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Go Back   IceInSpace > Beginners Start Here > Beginners Talk

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  #1  
Old 07-12-2005, 07:40 AM
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iceman (Mike)
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Exclamation Article: Part 2 - What's Wrong with each of my Scopes

Hi all.

Brian (Miaplacidus) has written a fantastic 2-part article for beginners.. this is the second part. It's well worth a read.

You can access the article from the Projects, Articles and DIY section of the site, or directly from the link below:

Part Two: What's Wrong with each of my Scopes

Thanks to Brian for writing such a comprehensive and complete article to help out the beginners.

Last edited by iceman; 07-12-2005 at 08:13 AM.
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  #2  
Old 07-12-2005, 08:29 AM
slice of heaven
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And again, Brilliant!!!
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  #3  
Old 07-12-2005, 09:13 AM
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Again, fantastic!!!
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  #4  
Old 07-12-2005, 11:09 AM
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chunkylad (David)
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What a great read!!! Ireally enjoyed both the content and the writing style. Congrats Brian;well done.
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  #5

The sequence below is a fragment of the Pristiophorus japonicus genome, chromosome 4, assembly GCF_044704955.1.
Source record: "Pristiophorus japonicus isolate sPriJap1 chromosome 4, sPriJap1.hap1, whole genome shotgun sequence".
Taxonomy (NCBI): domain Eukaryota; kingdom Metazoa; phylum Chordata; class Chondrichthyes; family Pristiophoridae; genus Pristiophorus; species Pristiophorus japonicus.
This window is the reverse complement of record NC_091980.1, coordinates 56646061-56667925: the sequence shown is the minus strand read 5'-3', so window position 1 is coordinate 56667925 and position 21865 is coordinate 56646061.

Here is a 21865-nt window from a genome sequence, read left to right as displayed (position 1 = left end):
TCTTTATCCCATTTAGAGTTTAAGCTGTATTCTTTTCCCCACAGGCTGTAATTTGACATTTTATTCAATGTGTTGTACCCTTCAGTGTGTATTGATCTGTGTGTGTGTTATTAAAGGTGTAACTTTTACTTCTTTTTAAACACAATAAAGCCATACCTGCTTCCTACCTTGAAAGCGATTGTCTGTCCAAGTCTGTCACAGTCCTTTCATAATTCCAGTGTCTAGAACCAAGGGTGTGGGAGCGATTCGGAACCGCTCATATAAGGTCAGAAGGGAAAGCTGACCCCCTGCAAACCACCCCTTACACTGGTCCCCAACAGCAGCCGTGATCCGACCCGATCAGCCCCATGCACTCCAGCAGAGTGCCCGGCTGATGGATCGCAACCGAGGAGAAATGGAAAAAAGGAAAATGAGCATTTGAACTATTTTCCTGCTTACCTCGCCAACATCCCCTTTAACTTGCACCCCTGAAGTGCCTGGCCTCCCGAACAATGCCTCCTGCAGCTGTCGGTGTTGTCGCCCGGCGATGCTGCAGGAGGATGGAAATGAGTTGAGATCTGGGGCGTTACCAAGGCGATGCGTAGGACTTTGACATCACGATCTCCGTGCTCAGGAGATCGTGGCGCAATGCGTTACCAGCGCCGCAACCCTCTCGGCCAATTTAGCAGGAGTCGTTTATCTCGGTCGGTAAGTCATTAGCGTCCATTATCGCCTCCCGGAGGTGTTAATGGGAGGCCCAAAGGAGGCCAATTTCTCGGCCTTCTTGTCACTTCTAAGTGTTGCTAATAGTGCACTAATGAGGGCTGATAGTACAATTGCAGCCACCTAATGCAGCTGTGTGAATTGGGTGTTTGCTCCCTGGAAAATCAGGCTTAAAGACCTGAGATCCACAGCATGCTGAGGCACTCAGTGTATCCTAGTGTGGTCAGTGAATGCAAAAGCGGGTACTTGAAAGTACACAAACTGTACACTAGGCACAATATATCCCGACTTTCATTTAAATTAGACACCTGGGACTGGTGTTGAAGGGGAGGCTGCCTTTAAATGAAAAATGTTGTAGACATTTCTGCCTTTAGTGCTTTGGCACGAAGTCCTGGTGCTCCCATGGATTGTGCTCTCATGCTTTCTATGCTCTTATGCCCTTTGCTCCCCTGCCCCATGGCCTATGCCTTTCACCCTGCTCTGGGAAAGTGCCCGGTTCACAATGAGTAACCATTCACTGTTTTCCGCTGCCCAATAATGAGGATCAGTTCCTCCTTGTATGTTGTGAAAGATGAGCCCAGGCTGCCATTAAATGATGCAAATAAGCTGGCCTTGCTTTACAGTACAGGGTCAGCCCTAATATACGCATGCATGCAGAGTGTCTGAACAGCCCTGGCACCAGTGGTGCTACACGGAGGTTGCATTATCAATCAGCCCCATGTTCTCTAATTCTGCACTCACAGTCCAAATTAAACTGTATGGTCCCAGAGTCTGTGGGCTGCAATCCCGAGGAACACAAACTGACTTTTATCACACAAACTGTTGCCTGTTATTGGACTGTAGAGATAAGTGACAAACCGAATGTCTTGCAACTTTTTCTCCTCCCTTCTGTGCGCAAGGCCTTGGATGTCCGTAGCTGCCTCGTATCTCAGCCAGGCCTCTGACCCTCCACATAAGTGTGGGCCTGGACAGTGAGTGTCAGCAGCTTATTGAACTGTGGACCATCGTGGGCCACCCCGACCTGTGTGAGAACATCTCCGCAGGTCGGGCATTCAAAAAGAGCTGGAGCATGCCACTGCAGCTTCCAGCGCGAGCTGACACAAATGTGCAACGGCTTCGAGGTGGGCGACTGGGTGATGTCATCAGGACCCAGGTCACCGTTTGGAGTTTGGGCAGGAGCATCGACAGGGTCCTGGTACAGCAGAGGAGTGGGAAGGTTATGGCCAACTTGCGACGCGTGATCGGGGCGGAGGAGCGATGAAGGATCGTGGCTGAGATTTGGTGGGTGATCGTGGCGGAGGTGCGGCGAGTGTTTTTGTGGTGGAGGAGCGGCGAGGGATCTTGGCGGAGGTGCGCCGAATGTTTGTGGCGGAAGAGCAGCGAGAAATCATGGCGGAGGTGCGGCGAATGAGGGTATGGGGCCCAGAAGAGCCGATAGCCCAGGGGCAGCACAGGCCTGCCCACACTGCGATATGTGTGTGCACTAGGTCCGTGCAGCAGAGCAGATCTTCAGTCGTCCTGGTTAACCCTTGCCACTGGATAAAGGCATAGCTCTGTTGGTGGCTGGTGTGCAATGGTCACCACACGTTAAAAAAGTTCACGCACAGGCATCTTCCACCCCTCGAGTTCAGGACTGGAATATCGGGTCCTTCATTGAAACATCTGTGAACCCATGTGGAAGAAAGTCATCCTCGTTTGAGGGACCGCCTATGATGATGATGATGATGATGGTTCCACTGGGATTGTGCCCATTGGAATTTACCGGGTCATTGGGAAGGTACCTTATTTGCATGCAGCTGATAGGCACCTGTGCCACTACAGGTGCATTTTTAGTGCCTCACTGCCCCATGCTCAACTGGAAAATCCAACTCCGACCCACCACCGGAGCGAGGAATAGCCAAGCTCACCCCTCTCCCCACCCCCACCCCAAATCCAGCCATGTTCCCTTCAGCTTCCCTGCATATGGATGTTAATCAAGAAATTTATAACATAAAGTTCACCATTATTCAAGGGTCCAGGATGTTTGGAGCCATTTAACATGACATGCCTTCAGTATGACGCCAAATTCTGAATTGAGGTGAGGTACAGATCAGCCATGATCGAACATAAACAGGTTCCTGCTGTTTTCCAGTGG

Old 07-12-2005, 11:18 AM
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Parts I & II should be required reading for all beginners!

Well done, Brian.
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  #6  
Old 07-12-2005, 11:34 AM
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Great stuff, I could relate to the ETX105 bit.
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  #7  
Old 07-12-2005, 07:47 PM
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I tips me hat, sir ...so in conclusion dobbies rule! (if you are on a budget) cant repeat that message too much methinks
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  #8  
Old 07-12-2005, 08:07 PM
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  #9  
Old 07-12-2005, 08:31 PM
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rmcpb (Rob)
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Read both articles. All I can say is thanx, I learnt heaps
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  #10  
Old 07-12-2005, 08:53 PM
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Miaplacidus (Brian)
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Thanks for your positive comments, guys. (Now I'll just wait for the lawsuits to pour in.)